The business owner had no knowledge of the dangerous condition.
In these situations, liability depends on whether the business owner should have known about the dangerous condition. An example would be if a customer spilled a drink in an aisle in a grocery store. If the spilled drink was there for just a few minutes before a customer slipped and fell and was injured, then the business owner might not be liable. But if the spilled drink was there for hours and no one cleaned it up, the business owner could be liable.
There is a limited self-service exception.
That is, a business owner may not be liable for injuries sustained by a customer when that customer is using products in the self-service section of the business owner’s premises. This exception does not apply throughout the store and there must be a relationship between the hazardous condition and the self-service mode of operation of the business for the exception to apply.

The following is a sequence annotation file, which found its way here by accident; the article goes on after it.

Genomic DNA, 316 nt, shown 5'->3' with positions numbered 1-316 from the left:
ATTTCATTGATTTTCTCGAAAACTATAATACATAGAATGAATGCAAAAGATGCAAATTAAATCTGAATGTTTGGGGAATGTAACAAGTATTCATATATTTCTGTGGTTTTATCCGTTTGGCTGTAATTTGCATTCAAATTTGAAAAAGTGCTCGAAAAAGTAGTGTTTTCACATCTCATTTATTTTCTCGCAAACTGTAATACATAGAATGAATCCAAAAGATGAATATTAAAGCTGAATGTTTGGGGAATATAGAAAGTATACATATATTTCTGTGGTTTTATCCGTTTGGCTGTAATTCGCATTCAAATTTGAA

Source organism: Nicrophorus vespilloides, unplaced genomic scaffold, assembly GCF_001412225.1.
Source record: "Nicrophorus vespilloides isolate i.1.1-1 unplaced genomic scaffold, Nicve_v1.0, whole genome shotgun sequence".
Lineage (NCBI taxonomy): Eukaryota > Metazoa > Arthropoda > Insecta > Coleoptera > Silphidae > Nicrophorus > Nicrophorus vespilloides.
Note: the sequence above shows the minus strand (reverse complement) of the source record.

The business owner failed to keep the common areas in a reasonably safe condition.
This applies to both natural and artificial areas, such as the walkway to the store entrance and the actual store entrance. As an example, a store owner’s failure to keep the store walkway and entrance reasonably safe, could result in liability.
Speak to a Vancouver Premises Liability Attorney Today
If you sustained an injury while legally on another’s property, contact a premises liability attorney at the Law Offices of Loren Scott Etengoff today.